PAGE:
This is a really exciting project with a myriad of possibilities, and I think everyone should make something out of it at least once. Now, being the way I am, I went straight for making an impossible piece with the porcelain... but let's not focus on that. Let's instead focus on how perfectly the dough itself turned out!
There are a few different tutorials online, and I happened to go with the one over at TheJunkWave.
Here's what you need:
- 3 cups of White Glue
- 3 cups of Cornstarch
- 1 tbsp of White Vinegar
- 1 tbsp of Glycerin
- 2 tbsp of Canola Oil
The glue and the glycerin can definitely be found at Michael's or some other craft store. Everything else can be found at a grocery store, or in your cupboard already. Actually, depending on your grocery store, each of these ingredients can just be found there.
Mix it Up!
Mix your glue and cornstarch together (that was harder than it sounds!), then add everything else and mix thoroughly. Be sure to find all the hidden pockets of powder that are hiding everywhere.
You are then ready for the terrifying and easily messed up part: the cooking.
The Scary Part
TheJunkWave gives instructions for microwave and stovetop cooking, but I only tested out the stovetop so that's what I'll tell you about.
I read all about how easy it is to mess this part up, and I was really worried I would over or under cook the dough. I needn't have been so nervous though, as this method worked absolutely perfectly.
Put your mixture into a pot that you can easily clean (ha! Gotcha!), and put it on the stove. I did not warm up my burner first; I just put on the pot and turned it onto low heat right then and there. This method took me exactly 15 minutes from the turn of the dial to the time I took it off the stove. But I'm getting ahead of myself; let's talk about the fun you will have watching it cook. I know my own experience was wrought with self-doubt and excitement, and I'm sure yours will be special too.
As I plopped my mixture into my pot and got a big waft of glue stench up my nose, I kind of felt like an idiot. Who cooks glue on the stove? But whatever, it supposedly worked for other people. So I turned on the burner and started my phone's stopwatch. For the first several minutes, I just sat there stirring the viscous glue mix and wondering where I had gone wrong in my life that I had been reduced to this.
Then I realized that I could lift the spoon up and drizzle words and pictures on top of the batter, and they would actually stay for a moment - or at least longer than the foods I had made on the stove.
How fun! So that kept me entertained for a while, until suddenly the glue started changing!
Picture 1. Slight film forming, glue is becoming matte instead of shiny. Picture 2. Starting to clump!
The tutorial I was following said the mix would start to clump up like ricotta cheese and pull away from the sides of the pot. Mine wasn't exactly doing that yet, but it was getting there. I started to have hope. Hope that was fading by the time 14 minutes rolled around... but then what do you know? Right as my phone reached 15 minutes, the glue had started pulling away and clumping all over the place. It was ready!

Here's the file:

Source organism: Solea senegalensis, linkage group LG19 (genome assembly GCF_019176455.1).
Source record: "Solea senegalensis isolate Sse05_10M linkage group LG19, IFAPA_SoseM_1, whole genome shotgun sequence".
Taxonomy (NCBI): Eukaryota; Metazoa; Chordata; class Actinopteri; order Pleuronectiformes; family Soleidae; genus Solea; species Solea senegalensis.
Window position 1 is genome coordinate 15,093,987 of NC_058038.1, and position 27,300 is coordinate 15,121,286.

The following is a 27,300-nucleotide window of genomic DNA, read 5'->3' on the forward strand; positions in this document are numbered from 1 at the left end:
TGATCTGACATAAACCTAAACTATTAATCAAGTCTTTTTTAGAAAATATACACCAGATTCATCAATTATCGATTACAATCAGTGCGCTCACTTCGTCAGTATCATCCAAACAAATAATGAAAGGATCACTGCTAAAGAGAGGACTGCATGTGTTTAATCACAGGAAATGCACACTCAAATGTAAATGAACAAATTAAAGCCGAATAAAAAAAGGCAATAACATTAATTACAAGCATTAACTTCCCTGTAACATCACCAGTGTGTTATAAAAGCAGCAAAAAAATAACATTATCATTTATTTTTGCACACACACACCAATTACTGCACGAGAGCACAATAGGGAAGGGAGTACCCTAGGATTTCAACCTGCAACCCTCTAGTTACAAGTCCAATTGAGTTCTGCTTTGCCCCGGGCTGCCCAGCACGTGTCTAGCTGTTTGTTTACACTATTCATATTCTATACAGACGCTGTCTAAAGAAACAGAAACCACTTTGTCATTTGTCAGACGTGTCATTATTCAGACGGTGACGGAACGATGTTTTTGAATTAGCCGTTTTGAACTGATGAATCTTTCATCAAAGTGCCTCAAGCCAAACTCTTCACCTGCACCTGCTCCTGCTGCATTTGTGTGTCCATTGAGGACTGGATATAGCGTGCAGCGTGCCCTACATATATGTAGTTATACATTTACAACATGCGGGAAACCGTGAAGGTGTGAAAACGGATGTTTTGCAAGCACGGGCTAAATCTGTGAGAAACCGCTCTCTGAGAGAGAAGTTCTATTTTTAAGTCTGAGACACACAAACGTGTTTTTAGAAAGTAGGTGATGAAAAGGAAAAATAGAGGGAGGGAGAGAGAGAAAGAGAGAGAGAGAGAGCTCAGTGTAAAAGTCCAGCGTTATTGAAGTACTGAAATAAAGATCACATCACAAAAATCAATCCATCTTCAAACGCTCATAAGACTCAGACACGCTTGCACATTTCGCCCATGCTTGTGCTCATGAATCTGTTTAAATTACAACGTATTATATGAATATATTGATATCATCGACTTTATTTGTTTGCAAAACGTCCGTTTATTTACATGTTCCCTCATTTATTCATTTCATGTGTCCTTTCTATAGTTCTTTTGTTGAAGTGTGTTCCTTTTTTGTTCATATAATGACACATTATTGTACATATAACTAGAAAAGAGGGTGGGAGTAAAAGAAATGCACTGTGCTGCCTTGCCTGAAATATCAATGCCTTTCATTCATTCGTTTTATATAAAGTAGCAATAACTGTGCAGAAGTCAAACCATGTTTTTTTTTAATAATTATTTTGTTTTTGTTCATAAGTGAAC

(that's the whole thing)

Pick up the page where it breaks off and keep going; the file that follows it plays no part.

The Scary + Fun Part
I scooped the dough onto a floured counter top and gave it some time alone to cool down. Then I floured my hands and got to work kneading.
Wow. Be certain to remove all jewelry, don't wear long sleeves, make sure nobody can possibly need you for anything, and maybe even have a designated phone answerer, because you are going to be a disaster. That dough sticks to absolutely everything it touches. This is just about the time I started to feel like an idiot again; especially when pieces would be drying under my nails and I thought I'd have to get them surgically removed.
But still, I need not have worried; after several messy minutes, the dough actually started to form and stick to itself rather than everything but. Soon, you are just playing with this really soft, large ball of dough. More fun!
Sadly, this is the time to put it away and forget about it; the dough has to sit in the fridge in an airtight container for at least 24 hours.
I don't know how long the dough will last, but I had mine in a ziploc bag in the fridge for about two weeks before I was able to do anything with it and it came out just fine.
Here come the feelings of idiocy again. Cleaning up after this stuff is not fun in any sense of the word. The best I can say is... test both soaking the glue and letting it dry first. The mixing bowl I was able to clean with just water, but the pot was another story. Some I removed after soaking, and the rest I left stuck on out of frustration.
To my surprise, when I went back the next day to give that pot another shot I was able to pretty easily scrape off the remaining dried out glue. Then I remembered that glue is indeed easy to peel away (anyone else used to cover their hand in glue as a kid just to peel it off?) and wondered if I shouldn't have just left it all out to dry.
Time to Get Creative!
After a day of waiting, it's time to make something out of your dough!
Now my creation I won't bother to show you. Let's just say you really need a potter's wheel to make a teapot, and a balloon is only a passable substitute.
I'm sad though, because I have really fantastic ideas to make a teapot customized for my crocheting needs. Really, really fantastic ideas! Unfortunately I have no way of making this amazing teapot right now. Perhaps in the future I'll be able to.
So that's what I have for today! Hopefully I was able to make sense the whole way through. Sunday I'll be back to show you the starfish washcloths I've made, and maybe I'll have found my scale by then so I can update my Stash-Busting totals.
Has anyone here ever tried their creative hand at making this air-dried "porcelain?" Let me know if you have!